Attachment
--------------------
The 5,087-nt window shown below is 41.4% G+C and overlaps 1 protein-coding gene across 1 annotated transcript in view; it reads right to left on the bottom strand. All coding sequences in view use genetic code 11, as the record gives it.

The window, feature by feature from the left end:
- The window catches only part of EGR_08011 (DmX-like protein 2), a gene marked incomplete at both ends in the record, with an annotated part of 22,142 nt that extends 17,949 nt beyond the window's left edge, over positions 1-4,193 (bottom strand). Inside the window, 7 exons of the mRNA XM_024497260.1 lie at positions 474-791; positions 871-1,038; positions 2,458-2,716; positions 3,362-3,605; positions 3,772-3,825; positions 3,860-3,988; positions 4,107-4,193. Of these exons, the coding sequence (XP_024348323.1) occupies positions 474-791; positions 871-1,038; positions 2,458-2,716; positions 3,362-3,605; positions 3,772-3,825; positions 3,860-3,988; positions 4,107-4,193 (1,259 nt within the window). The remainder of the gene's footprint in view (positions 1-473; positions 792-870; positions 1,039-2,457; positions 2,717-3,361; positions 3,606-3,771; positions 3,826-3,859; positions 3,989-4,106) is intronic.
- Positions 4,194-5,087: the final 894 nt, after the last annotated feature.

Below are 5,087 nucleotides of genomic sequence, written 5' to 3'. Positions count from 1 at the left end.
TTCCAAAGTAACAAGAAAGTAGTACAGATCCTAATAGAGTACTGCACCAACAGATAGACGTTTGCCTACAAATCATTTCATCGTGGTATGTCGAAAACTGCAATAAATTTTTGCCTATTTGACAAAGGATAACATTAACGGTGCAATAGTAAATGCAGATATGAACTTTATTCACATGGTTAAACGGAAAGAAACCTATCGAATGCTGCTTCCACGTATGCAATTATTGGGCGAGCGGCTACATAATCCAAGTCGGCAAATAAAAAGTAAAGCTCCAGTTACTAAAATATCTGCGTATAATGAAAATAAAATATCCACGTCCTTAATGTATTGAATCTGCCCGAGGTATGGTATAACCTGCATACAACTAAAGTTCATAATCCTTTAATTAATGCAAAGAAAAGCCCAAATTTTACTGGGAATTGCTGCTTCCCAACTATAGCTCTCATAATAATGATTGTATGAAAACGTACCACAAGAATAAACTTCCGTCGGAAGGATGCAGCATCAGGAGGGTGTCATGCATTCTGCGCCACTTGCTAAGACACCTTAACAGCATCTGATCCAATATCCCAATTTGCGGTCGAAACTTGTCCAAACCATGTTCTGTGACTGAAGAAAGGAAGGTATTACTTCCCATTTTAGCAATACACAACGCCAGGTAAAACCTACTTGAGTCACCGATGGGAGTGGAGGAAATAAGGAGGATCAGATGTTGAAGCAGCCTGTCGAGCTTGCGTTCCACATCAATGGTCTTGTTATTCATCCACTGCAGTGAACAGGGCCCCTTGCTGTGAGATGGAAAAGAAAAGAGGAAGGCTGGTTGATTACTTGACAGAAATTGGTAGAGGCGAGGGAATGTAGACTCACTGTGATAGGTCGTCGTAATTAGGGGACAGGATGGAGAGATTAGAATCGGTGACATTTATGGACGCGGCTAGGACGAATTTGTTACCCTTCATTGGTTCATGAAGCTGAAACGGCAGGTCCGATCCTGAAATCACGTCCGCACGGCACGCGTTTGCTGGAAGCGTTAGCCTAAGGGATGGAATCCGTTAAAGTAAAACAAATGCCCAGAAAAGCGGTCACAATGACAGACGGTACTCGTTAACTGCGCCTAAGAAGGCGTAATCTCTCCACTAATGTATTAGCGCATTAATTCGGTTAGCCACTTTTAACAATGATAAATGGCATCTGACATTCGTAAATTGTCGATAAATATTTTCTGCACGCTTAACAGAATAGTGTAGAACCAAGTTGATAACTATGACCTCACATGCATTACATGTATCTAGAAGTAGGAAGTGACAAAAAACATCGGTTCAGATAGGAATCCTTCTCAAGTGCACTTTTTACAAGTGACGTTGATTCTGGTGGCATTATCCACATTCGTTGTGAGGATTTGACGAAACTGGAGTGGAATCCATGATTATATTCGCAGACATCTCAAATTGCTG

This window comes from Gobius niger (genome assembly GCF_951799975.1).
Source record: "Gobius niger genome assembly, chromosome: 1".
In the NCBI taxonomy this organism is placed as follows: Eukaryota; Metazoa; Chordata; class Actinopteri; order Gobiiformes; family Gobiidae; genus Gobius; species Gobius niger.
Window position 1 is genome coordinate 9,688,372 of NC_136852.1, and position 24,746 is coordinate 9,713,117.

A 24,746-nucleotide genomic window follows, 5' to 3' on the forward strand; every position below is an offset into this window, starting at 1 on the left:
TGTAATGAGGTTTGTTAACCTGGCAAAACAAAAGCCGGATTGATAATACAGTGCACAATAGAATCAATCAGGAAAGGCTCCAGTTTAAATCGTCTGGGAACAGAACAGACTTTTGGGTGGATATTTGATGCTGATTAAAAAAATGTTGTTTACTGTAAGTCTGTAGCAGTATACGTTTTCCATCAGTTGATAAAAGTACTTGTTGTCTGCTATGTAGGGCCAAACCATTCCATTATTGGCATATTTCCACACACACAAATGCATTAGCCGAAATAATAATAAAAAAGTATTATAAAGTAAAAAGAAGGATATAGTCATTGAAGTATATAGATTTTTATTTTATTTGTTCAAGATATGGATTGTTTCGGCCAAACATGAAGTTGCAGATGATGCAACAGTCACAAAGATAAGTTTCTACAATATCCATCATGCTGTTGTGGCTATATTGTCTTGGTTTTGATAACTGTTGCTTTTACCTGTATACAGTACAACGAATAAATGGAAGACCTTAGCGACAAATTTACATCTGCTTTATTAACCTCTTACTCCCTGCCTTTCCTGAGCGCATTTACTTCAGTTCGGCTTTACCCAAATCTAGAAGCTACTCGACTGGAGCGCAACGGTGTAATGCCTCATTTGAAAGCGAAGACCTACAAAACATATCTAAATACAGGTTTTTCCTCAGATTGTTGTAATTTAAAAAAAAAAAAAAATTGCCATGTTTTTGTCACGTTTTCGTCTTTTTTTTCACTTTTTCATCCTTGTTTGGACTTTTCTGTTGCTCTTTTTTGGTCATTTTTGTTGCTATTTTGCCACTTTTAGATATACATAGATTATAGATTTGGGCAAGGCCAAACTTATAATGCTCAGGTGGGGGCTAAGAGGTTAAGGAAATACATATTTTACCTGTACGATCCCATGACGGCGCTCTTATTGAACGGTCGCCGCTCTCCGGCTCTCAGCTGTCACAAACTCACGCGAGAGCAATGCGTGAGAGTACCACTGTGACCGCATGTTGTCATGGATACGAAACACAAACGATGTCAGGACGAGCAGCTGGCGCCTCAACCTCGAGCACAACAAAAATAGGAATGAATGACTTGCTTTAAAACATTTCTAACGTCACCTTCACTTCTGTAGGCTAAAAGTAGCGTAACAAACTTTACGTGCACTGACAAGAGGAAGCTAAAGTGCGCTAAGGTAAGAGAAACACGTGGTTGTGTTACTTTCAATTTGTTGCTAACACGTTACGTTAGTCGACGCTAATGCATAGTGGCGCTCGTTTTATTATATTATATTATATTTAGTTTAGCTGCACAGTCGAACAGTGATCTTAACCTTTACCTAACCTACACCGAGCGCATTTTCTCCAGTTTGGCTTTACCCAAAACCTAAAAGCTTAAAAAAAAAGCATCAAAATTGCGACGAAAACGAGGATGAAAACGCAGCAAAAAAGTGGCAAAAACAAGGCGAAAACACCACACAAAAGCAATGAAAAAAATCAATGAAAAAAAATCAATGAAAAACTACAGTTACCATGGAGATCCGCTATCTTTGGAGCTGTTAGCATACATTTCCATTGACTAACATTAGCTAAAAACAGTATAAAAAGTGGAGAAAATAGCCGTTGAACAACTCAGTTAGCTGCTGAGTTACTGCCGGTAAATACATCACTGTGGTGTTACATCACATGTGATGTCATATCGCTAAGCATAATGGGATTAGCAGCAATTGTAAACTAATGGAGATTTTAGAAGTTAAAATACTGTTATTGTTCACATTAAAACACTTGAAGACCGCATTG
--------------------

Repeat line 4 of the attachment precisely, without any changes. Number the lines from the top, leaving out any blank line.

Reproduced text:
- Positions 4,194-5,087: the final 894 nt, after the last annotated feature.